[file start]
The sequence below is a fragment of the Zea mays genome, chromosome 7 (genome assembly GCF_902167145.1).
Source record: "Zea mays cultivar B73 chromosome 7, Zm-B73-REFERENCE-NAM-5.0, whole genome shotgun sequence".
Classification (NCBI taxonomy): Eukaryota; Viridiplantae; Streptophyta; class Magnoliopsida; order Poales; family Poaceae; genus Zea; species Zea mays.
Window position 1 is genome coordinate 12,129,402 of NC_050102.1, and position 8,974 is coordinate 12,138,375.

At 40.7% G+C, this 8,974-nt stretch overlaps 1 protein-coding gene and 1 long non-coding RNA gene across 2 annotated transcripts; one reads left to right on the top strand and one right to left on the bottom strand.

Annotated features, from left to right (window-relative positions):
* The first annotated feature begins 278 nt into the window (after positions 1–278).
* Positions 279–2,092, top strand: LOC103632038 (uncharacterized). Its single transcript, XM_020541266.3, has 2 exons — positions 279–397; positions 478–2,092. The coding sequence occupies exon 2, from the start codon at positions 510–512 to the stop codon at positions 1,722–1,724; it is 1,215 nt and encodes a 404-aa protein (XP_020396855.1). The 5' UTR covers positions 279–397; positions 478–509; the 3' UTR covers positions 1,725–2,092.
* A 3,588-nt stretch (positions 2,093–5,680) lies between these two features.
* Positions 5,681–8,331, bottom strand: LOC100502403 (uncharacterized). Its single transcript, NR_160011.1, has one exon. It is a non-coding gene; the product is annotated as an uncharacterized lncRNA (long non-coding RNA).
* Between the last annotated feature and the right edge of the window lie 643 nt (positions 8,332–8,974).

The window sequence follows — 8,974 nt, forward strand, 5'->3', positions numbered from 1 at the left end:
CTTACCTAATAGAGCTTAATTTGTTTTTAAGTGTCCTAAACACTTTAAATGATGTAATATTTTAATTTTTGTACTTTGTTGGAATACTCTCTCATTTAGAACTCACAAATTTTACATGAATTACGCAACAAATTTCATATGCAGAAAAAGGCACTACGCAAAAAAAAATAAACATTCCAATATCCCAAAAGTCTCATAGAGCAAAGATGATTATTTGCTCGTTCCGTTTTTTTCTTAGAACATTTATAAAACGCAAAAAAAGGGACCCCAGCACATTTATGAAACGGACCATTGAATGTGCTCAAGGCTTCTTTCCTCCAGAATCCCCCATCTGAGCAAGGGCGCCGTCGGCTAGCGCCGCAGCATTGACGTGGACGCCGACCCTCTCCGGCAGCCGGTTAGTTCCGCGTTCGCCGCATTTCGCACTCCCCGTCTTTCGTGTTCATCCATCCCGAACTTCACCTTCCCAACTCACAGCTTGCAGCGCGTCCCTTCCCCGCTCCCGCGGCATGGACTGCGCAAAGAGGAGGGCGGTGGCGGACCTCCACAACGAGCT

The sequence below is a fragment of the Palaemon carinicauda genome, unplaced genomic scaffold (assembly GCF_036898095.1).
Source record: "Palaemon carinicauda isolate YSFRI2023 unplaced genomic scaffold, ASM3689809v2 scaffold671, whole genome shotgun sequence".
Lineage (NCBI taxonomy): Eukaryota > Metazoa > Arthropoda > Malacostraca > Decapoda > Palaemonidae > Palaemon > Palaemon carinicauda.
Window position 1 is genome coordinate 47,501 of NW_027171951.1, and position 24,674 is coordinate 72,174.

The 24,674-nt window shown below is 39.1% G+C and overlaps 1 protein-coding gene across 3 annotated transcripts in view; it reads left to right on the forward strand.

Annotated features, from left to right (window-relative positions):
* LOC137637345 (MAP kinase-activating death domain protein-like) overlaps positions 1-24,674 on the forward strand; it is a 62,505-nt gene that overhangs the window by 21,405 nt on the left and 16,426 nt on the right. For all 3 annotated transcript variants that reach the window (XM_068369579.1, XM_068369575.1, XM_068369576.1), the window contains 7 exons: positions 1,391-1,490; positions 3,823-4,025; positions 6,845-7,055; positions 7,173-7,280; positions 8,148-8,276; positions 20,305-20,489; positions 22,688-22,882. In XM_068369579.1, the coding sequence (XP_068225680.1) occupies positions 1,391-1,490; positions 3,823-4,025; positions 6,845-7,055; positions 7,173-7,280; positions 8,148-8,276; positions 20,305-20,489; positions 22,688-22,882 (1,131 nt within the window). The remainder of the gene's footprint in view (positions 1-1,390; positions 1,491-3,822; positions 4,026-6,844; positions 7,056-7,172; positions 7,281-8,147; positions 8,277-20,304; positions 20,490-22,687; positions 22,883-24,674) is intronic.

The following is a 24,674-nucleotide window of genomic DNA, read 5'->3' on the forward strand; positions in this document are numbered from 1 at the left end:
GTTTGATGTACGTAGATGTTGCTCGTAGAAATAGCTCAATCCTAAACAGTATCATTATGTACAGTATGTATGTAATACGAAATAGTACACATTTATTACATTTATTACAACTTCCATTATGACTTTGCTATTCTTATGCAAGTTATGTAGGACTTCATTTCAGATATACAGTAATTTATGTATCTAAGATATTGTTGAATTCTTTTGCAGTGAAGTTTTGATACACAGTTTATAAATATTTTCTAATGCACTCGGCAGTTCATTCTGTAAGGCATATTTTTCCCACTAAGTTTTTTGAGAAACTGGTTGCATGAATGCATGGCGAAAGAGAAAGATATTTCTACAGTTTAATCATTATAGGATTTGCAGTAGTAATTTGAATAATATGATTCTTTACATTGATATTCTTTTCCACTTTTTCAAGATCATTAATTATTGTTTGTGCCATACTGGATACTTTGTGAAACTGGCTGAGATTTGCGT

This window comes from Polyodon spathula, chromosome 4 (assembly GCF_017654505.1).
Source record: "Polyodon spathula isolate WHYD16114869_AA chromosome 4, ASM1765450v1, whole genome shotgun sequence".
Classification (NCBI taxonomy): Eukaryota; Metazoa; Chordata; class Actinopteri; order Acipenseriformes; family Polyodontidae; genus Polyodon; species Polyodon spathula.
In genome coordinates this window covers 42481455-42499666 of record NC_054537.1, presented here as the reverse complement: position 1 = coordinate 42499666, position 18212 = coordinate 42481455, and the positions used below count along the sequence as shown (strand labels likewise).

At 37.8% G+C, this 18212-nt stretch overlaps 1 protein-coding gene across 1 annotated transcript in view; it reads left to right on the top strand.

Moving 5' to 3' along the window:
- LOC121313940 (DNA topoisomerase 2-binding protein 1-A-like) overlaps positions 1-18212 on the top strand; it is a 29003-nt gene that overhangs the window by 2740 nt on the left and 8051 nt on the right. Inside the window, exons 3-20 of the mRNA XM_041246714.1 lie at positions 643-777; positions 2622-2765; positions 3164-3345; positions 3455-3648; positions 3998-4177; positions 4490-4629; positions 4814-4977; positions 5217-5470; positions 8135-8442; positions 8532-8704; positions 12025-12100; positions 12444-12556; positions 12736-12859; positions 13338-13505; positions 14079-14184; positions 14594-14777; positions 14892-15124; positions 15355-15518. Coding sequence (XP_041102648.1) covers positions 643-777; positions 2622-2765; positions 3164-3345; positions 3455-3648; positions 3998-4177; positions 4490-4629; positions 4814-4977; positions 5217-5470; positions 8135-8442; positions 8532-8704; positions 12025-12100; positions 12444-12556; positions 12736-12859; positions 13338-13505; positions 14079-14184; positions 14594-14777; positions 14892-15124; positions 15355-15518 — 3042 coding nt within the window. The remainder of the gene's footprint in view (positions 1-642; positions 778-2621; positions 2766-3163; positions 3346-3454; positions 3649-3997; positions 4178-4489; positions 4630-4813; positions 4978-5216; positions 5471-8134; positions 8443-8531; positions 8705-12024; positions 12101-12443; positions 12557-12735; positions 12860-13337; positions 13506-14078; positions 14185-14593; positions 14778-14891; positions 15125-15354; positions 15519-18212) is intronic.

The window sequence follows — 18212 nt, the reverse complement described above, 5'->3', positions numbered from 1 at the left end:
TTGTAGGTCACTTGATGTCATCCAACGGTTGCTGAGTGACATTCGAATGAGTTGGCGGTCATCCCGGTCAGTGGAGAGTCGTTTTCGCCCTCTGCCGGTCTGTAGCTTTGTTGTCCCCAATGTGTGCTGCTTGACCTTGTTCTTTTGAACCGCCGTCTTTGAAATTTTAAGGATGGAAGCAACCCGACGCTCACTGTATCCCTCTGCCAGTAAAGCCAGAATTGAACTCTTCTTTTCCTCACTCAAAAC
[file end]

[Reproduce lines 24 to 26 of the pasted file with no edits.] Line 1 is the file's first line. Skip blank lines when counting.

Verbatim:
Source record: "Polyodon spathula isolate WHYD16114869_AA chromosome 4, ASM1765450v1, whole genome shotgun sequence".
Classification (NCBI taxonomy): Eukaryota; Metazoa; Chordata; class Actinopteri; order Acipenseriformes; family Polyodontidae; genus Polyodon; species Polyodon spathula.
In genome coordinates this window covers 42481455-42499666 of record NC_054537.1, presented here as the reverse complement: position 1 = coordinate 42499666, position 18212 = coordinate 42481455, and the positions used below count along the sequence as shown (strand labels likewise).